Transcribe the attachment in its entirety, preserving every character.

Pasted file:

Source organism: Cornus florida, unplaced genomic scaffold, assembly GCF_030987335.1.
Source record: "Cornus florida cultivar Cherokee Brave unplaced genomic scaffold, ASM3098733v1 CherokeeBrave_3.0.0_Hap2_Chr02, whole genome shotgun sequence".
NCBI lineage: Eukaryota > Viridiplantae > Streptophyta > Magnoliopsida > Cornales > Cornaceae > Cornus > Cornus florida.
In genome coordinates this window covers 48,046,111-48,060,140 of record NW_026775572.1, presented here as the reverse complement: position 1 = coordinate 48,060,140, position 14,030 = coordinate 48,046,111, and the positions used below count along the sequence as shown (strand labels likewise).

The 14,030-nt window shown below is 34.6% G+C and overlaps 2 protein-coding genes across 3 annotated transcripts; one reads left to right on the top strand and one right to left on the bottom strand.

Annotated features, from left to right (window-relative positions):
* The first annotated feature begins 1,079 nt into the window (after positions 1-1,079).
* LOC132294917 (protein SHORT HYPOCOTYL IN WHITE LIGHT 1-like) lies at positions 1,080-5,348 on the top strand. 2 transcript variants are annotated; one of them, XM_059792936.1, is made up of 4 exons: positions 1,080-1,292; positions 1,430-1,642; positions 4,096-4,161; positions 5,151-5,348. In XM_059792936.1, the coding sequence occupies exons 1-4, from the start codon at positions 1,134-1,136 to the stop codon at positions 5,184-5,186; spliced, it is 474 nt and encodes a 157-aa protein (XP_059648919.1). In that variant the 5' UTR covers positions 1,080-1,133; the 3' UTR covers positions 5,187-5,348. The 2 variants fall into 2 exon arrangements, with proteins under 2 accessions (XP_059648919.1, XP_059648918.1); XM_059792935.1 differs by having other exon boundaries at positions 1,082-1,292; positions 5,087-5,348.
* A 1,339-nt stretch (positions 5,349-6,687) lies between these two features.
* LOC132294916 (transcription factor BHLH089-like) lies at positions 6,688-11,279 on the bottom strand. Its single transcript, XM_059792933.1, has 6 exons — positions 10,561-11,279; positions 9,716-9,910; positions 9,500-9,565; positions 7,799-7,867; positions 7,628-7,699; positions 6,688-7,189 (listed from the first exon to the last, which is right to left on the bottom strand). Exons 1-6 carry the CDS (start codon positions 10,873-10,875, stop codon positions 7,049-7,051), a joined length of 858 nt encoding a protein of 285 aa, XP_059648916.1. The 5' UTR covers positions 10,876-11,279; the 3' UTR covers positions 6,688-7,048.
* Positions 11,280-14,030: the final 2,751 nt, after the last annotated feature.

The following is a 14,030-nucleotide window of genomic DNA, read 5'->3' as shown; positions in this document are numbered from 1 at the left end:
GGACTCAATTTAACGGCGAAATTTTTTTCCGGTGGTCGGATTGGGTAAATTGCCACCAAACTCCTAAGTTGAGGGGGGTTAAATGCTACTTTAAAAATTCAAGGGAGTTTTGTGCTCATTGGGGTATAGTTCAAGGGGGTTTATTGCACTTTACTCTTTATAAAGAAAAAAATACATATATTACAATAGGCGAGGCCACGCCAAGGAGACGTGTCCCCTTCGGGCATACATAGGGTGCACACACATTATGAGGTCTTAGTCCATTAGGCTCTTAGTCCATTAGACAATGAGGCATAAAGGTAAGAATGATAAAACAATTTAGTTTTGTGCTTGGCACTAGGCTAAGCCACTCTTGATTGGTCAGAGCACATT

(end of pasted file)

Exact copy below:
Source organism: Cornus florida, unplaced genomic scaffold, assembly GCF_030987335.1.
Source record: "Cornus florida cultivar Cherokee Brave unplaced genomic scaffold, ASM3098733v1 CherokeeBrave_3.0.0_Hap2_Chr02, whole genome shotgun sequence".
NCBI lineage: Eukaryota > Viridiplantae > Streptophyta > Magnoliopsida > Cornales > Cornaceae > Cornus > Cornus florida.
In genome coordinates this window covers 48,046,111-48,060,140 of record NW_026775572.1, presented here as the reverse complement: position 1 = coordinate 48,060,140, position 14,030 = coordinate 48,046,111, and the positions used below count along the sequence as shown (strand labels likewise).

The 14,030-nt window shown below is 34.6% G+C and overlaps 2 protein-coding genes across 3 annotated transcripts; one reads left to right on the top strand and one right to left on the bottom strand.

Annotated features, from left to right (window-relative positions):
* The first annotated feature begins 1,079 nt into the window (after positions 1-1,079).
* LOC132294917 (protein SHORT HYPOCOTYL IN WHITE LIGHT 1-like) lies at positions 1,080-5,348 on the top strand. 2 transcript variants are annotated; one of them, XM_059792936.1, is made up of 4 exons: positions 1,080-1,292; positions 1,430-1,642; positions 4,096-4,161; positions 5,151-5,348. In XM_059792936.1, the coding sequence occupies exons 1-4, from the start codon at positions 1,134-1,136 to the stop codon at positions 5,184-5,186; spliced, it is 474 nt and encodes a 157-aa protein (XP_059648919.1). In that variant the 5' UTR covers positions 1,080-1,133; the 3' UTR covers positions 5,187-5,348. The 2 variants fall into 2 exon arrangements, with proteins under 2 accessions (XP_059648919.1, XP_059648918.1); XM_059792935.1 differs by having other exon boundaries at positions 1,082-1,292; positions 5,087-5,348.
* A 1,339-nt stretch (positions 5,349-6,687) lies between these two features.
* LOC132294916 (transcription factor BHLH089-like) lies at positions 6,688-11,279 on the bottom strand. Its single transcript, XM_059792933.1, has 6 exons — positions 10,561-11,279; positions 9,716-9,910; positions 9,500-9,565; positions 7,799-7,867; positions 7,628-7,699; positions 6,688-7,189 (listed from the first exon to the last, which is right to left on the bottom strand). Exons 1-6 carry the CDS (start codon positions 10,873-10,875, stop codon positions 7,049-7,051), a joined length of 858 nt encoding a protein of 285 aa, XP_059648916.1. The 5' UTR covers positions 10,876-11,279; the 3' UTR covers positions 6,688-7,048.
* Positions 11,280-14,030: the final 2,751 nt, after the last annotated feature.

The following is a 14,030-nucleotide window of genomic DNA, read 5'->3' as shown; positions in this document are numbered from 1 at the left end:
GGACTCAATTTAACGGCGAAATTTTTTTCCGGTGGTCGGATTGGGTAAATTGCCACCAAACTCCTAAGTTGAGGGGGGTTAAATGCTACTTTAAAAATTCAAGGGAGTTTTGTGCTCATTGGGGTATAGTTCAAGGGGGTTTATTGCACTTTACTCTTTATAAAGAAAAAAATACATATATTACAATAGGCGAGGCCACGCCAAGGAGACGTGTCCCCTTCGGGCATACATAGGGTGCACACACATTATGAGGTCTTAGTCCATTAGGCTCTTAGTCCATTAGACAATGAGGCATAAAGGTAAGAATGATAAAACAATTTAGTTTTGTGCTTGGCACTAGGCTAAGCCACTCTTGATTGGTCAGAGCACATT